The law on time limits in Scotland applies to all claims where the underlying obligations are governed by Scots law, such as Scottish contracts or the negligent breach of Scottish obligations, irrespective of where the claim is litigated. However each case turns on its own facts and so case-specific advice should always be obtained.

The relevant Scottish provisions are set out in the Prescription and Limitation (Scotland) Act 1973 (the Act). Limitation in Scotland functions in a similar way to the equivalent rule in English law by placing a procedural bar on bringing further claims, but in Scotland, limitation applies only to personal injury claims, which are subject to three year limitation. Such claims are beyond the scope of this article. All other claims are subject to the law of negative prescription, which operates to completely extinguish an obligation following a fixed time limit (the prescriptive period).

Length of Prescriptive Period

Most claims in Scots law prescribe after five years, including claims for professional negligence, breach of contract, unjustified enrichment and payment of interest. There are certain other categories of claim to which specific periods apply (eg product liability, defamation (libel) and harassment). There is no distinction for prescription purposes between claims made under statute, contract or delict (the Scots equivalent of tort) as in England.

It is uncertain whether the parties to a dispute can validly agree to dis-apply or extend the prescriptive period because section 13 of the Act appears to prohibit doing so and there is no settled case law on the subject. ’Standstill agreements’ should therefore not be relied on as the Courts could be entitled to disregard them. However, there can be a contractual shortening of a liability period and so professionals should be aware of the risk of facing additional exposure where other parties to an agreement may have preferential terms. Otherwise, there is no statutory provision whereby the Court may allow a claim subject to prescription to be brought out of time (as can happen in relation to personal injury claims) because prescription operates to extinguish the right altogether. However, under certain circumstances, the prescriptive period may be extended or suspended by the Act’s provisions.

The prescriptive period can only be interrupted in certain ways, the most certain of which is the raising of court proceedings. Other methods are the acknowledgement of a claim (and in Scotland, this does not include engagement in a voluntary pre-action protocol), arbitration and certain procedural steps concerned with insolvency or the enforcement of court judgments. The effect of interrupting prescription is that an entirely new period begins, irrespective of how much of the original prescriptive period remained at the date of interruption.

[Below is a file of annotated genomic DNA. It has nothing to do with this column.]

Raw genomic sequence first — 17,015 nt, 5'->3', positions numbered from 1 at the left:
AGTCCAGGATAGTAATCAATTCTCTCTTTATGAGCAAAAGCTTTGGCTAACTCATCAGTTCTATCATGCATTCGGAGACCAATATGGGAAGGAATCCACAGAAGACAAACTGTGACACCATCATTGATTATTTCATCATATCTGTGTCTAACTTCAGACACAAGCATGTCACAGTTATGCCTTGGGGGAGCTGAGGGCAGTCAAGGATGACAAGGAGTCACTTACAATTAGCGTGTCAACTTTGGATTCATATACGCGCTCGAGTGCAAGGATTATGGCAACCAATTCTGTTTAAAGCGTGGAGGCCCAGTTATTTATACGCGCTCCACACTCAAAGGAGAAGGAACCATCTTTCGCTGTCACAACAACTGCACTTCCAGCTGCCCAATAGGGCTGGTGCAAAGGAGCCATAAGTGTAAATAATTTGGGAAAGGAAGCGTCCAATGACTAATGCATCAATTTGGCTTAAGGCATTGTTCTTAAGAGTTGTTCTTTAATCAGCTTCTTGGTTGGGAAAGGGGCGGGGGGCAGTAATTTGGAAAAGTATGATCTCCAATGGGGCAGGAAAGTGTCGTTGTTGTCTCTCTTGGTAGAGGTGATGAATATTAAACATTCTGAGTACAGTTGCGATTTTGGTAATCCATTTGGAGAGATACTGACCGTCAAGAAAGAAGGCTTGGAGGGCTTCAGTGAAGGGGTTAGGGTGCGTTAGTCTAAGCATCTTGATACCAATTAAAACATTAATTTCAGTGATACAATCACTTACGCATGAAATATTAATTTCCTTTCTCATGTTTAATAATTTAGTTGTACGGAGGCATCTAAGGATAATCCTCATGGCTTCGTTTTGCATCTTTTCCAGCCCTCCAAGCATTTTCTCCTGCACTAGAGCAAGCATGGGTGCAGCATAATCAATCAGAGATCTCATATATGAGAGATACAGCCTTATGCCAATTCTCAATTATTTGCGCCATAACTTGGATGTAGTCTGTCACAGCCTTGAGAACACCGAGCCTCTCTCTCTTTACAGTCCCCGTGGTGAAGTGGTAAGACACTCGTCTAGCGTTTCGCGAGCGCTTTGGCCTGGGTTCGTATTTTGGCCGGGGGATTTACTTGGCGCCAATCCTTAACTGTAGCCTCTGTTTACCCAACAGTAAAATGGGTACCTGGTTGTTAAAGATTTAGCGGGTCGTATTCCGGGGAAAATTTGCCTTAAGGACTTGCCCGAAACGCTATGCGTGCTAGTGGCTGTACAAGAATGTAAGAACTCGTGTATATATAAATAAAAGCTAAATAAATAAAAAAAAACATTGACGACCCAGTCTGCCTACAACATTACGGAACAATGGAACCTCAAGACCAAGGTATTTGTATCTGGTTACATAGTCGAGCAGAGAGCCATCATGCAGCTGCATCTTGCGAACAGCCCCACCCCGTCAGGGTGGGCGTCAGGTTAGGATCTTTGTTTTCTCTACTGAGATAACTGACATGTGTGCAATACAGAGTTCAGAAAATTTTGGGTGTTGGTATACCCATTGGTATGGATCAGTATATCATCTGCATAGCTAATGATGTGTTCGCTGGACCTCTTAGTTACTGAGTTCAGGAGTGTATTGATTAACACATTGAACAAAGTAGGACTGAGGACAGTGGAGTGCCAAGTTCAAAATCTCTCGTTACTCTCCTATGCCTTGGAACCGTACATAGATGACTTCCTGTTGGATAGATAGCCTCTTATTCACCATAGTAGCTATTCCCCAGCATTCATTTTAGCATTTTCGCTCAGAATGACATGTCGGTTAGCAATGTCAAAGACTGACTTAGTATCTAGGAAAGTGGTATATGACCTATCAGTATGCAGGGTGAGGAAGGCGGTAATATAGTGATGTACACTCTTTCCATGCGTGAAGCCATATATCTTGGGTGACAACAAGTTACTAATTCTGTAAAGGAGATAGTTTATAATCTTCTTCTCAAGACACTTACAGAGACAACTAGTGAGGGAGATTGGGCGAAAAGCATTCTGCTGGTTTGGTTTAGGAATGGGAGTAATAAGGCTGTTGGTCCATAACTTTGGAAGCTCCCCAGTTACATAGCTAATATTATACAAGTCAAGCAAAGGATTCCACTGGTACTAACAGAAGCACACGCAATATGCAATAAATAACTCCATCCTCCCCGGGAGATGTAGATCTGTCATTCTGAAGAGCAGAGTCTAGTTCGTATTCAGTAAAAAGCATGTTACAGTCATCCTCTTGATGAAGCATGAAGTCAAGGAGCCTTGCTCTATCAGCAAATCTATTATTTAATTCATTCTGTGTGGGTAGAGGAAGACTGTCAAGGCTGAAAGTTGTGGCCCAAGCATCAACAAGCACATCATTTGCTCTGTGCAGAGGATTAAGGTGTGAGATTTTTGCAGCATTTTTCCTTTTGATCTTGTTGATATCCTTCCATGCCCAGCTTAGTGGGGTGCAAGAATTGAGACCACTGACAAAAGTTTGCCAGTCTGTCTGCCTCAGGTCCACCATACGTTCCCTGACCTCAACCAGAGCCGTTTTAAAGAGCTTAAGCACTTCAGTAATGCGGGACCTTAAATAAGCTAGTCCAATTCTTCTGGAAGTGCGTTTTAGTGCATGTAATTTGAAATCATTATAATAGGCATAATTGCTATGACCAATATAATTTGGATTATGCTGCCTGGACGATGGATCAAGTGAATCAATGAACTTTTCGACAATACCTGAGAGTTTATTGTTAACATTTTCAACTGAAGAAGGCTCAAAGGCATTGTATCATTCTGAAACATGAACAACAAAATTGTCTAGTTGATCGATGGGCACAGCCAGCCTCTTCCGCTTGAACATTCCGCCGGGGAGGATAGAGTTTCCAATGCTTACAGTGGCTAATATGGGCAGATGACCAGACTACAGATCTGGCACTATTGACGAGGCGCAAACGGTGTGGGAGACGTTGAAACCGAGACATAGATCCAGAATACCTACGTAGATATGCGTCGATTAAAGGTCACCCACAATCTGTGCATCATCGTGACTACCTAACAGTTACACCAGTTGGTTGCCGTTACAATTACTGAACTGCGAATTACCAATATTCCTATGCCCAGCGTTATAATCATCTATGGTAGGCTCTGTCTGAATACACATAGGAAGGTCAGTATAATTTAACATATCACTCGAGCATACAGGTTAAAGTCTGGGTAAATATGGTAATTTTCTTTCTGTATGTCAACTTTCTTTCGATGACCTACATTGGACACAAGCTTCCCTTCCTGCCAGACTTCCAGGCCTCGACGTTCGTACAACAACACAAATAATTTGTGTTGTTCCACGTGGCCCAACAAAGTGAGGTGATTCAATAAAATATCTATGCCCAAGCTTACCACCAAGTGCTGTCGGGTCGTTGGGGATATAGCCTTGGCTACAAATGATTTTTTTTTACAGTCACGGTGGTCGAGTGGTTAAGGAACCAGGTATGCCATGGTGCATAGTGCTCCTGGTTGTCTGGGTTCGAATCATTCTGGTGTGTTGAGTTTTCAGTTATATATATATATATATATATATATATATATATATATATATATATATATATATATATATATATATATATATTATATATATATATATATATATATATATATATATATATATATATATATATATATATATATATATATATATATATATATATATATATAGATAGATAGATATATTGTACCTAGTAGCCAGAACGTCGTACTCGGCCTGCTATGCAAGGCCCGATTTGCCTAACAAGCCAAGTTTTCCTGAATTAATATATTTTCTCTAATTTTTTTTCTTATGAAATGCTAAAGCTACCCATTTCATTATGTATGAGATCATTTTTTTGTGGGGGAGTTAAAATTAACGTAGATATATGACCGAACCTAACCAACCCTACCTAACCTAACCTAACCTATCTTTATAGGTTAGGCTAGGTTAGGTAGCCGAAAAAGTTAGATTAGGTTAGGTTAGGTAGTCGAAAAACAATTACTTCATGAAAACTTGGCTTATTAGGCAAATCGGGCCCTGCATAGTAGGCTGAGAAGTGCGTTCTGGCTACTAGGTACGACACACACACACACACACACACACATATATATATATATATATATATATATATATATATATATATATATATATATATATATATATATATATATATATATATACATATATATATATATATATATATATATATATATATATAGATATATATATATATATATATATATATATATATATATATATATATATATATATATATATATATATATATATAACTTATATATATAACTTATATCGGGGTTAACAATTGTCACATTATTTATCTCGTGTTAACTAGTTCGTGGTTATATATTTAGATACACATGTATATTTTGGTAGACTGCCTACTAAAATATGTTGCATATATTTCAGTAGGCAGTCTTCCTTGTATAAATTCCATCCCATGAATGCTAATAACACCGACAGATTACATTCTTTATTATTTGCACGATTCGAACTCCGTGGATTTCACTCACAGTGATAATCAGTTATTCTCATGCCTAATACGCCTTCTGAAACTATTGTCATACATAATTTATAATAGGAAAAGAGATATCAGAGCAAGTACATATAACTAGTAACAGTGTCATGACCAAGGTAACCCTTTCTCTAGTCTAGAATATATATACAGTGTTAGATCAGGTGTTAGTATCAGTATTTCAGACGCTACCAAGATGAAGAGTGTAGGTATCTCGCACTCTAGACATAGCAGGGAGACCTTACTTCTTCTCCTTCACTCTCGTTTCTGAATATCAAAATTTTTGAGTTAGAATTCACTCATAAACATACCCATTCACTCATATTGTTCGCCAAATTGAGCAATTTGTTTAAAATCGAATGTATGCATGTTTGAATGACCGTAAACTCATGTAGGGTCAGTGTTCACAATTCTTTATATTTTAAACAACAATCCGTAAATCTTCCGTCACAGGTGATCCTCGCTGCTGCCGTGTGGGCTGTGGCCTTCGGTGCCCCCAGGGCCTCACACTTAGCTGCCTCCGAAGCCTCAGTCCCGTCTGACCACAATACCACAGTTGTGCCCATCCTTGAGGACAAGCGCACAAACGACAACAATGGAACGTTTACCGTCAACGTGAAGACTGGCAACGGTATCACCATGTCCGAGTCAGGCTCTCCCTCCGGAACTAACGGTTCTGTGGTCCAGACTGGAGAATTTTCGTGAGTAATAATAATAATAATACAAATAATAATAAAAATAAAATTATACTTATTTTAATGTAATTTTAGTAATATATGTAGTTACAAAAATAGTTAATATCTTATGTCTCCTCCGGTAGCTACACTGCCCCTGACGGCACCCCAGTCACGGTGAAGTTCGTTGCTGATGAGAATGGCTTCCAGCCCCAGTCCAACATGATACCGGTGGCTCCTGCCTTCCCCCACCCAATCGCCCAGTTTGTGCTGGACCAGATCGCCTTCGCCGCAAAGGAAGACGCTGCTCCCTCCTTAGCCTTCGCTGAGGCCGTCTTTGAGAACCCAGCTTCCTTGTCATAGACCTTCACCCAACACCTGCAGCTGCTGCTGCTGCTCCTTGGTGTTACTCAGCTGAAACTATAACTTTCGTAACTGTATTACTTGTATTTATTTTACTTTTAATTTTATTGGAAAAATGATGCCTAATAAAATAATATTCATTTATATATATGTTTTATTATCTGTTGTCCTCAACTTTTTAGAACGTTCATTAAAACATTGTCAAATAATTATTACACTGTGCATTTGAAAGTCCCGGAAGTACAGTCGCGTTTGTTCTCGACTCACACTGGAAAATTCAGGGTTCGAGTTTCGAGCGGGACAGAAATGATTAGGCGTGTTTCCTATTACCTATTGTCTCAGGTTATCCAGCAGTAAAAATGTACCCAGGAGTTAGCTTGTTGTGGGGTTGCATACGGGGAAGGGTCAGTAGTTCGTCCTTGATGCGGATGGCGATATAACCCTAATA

It is unusual to come across it in practice, but where the usual prescriptive period has been interrupted, extended or suspended, there is an additional long-stop of 20 years under section 7 (with a similar property-specific provision under section 8) of the Act which automatically extinguishes any right that would entitle a claim to be made after 20 years from the date the obligation became enforceable. In the case of a claim for damages, that is the date when the loss, injury or damage first occurred regardless of any awareness of such loss, injury or damage and irrespective of any previous suspensions or interruptions of the prescriptive period. So as a usual longstop, a designer would be liable on a design and construction contract for 20 years after a loss occurring as a result of a breach. If the loss was latent and became apparent after 16 years, the claimant would have to interrupt the period within four years (rather than the usual five).

Section 8A of the Act can confer ’extra time’ – though not to the original claimant - in circumstances where more than one person is to blame. This is because a party found liable for losses has two years from decree (judgement) passing against them to seek recovery from a co-obligant before their right of relief will be lost.

When does the prescriptive period start?